The Repetition Incentive on Content Platforms

In my last article, I defined “content platforms” and “follower platforms”. To summarize, follower platforms (e.g. old Instagram, old Twitter) serve content based on followership, whereas content platforms (e.g. Instagram Reels, TikTok) serve media based on relevance.

I covered in some detail why this trend is bad for creators (even the most successful ones), because it reduces their career longevity, since they are forced not only to go viral but also to stay viral.

But there are also interesting implications for content itself. That is the focus of this piece.

Content platforms encourage shortform videos, high-intensity content, and limited storytelling across videos. From my last article:

The relationship between creators and their audience is moving from a friend-like interaction (follower platform), cultivated by engagements and storytelling over months and years, to a transactional court-jester style relationship (content platform), optimized for maximizing short term views, clicks and hormones.

But there is another, more subtle change in style that content platforms encourage: that of repetition. I call this the Repetition Incentive.

The Repetition Incentive

In September 2020, TikTok user @eviemareee, who had only a few thousand followers, uploaded a video of her walking into a room with a speaker over her head, to the soundtrack of “Short Dick Man” (lyrics: ”Eeny weeny teeny weeny shriveled little short dick man, don't want don’t want don’t want don’t want don’t want”). The caption was “When your girls laying in bed crying over a guy”.

It got over a million views and she gained 12,000 followers in a month. This was by far her biggest hit to date.

What came next? Disappointment. She kept posting new content, but nothing came close to being as successful as the “short dick man” post.

Then, over two years later in November 2021, she had an idea. She posted a near-identical post to her September 2020 success, again entitled “When your girls laying in bed crying over a guy”, with an almost identical video. She included the caption “It was time for an updated version x”.

This time the video got over 10 million views, and she grew by 30 thousand followers.

An incredible result! Sensing a winning formula, she decided to post another twenty near-identical videos to TikTok, each time in a different outfit and with slight variations. In the course of a month, she grew her followers by more than 20x to almost 2 million, and got over 100 million views for her combined posts that month. She has continued to post variations of the same video, and she is now one of the largest creators on TikTok, with over 2 million followers and many hundreds of millions of views in just a few months.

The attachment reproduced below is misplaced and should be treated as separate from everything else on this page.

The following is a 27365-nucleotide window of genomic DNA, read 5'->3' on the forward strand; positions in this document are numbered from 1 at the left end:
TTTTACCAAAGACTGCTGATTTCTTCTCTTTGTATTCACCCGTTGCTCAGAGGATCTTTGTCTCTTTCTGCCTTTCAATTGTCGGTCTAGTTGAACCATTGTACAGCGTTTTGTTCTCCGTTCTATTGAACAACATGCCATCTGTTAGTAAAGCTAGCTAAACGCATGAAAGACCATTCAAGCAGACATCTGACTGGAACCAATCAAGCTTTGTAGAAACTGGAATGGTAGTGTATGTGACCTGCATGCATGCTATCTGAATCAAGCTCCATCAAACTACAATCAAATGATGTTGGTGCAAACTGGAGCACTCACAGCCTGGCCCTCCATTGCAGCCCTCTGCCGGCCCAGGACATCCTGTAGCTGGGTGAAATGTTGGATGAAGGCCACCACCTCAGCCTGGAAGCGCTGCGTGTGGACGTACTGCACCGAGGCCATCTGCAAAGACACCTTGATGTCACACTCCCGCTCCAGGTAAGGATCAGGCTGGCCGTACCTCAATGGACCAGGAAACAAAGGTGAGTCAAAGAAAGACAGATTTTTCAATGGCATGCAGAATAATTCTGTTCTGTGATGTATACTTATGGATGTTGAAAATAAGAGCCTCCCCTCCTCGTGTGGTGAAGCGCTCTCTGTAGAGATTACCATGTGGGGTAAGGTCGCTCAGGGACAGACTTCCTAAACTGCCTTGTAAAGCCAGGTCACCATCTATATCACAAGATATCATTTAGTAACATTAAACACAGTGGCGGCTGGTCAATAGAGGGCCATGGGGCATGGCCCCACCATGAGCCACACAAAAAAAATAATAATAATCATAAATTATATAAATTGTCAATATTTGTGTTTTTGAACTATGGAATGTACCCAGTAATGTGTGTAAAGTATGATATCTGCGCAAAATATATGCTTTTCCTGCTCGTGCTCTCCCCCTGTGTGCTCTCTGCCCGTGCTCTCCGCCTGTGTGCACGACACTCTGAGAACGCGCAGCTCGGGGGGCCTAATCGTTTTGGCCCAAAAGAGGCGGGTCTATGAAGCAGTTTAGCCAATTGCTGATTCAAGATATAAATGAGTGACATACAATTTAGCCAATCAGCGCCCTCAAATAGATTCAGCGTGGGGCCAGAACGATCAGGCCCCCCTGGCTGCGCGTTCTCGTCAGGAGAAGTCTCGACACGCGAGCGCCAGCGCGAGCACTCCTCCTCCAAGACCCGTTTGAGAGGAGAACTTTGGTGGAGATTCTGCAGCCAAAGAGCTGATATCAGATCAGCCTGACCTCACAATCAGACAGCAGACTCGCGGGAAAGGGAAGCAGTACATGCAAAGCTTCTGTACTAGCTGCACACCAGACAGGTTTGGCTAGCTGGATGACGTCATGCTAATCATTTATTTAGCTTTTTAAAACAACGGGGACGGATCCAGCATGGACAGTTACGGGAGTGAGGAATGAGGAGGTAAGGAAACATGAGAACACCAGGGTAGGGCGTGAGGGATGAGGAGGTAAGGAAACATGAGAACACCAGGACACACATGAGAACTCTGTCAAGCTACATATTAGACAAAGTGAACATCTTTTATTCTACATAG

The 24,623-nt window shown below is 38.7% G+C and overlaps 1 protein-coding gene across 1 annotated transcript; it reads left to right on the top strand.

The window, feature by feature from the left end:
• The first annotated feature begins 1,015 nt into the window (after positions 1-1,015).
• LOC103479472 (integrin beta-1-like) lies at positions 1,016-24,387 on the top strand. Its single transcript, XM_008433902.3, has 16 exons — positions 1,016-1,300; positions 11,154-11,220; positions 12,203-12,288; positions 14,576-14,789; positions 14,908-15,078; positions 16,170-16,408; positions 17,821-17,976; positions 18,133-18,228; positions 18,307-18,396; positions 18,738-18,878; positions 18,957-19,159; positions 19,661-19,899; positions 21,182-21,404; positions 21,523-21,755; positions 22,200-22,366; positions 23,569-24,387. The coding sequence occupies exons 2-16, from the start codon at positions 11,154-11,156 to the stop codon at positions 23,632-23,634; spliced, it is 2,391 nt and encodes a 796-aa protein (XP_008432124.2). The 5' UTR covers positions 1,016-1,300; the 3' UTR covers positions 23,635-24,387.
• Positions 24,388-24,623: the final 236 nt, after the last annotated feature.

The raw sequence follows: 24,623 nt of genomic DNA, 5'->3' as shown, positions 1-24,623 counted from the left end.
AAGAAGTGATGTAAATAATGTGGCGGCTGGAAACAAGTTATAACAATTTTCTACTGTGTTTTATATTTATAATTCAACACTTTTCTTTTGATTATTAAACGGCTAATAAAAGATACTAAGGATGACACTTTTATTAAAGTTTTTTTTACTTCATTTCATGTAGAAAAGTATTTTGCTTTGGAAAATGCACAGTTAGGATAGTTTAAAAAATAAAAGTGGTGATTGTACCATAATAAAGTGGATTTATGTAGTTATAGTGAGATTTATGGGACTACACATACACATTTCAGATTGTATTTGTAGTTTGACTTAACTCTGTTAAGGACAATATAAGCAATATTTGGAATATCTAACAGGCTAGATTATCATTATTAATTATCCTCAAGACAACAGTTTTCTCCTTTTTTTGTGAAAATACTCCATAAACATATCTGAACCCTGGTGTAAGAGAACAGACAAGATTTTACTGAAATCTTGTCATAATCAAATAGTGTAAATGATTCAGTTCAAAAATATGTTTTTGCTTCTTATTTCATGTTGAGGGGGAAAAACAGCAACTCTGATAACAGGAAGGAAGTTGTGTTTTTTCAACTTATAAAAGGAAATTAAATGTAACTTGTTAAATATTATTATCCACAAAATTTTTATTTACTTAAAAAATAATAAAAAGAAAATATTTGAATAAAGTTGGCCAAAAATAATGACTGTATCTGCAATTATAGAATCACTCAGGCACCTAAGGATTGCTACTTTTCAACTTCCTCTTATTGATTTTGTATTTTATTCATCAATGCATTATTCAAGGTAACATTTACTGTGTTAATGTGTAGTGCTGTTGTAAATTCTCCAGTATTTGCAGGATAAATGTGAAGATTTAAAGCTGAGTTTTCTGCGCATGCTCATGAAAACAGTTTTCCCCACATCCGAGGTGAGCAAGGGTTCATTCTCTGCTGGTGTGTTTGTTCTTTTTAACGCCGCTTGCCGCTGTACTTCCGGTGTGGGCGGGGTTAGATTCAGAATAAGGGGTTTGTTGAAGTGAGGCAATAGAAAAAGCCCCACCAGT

So what’s the lesson here?

On content platforms like TikTok, winning content can be recycled almost infinitely. When most of the people seeing your content have never seen you before, you do not need to offer something different each time.

For an example closer to home for the VC community, see some of 2021's Midas List topper Chris Dixon’s posts, a few which follow a very similar pattern to each other. Twitter is effectively a content platform for large creators, as their audience likes and shares their content, meaning it is ultimately mostly seen by non-followers.

These near-identical posts continue to perform, further growing Dixon's reputation, category leadership and reach; there is little reason for him to stop posting them.

Repetition can be banal, but the (perhaps unfortunate) truth is that in a world of content platforms where most viewers are more committed to the feed than the creator, it works. And as we have seen time and time again in the history of consumer-social, while it works, it doesn't stop. Time will tell whether this is the exception or the rule.

Join the conversation

or to participate.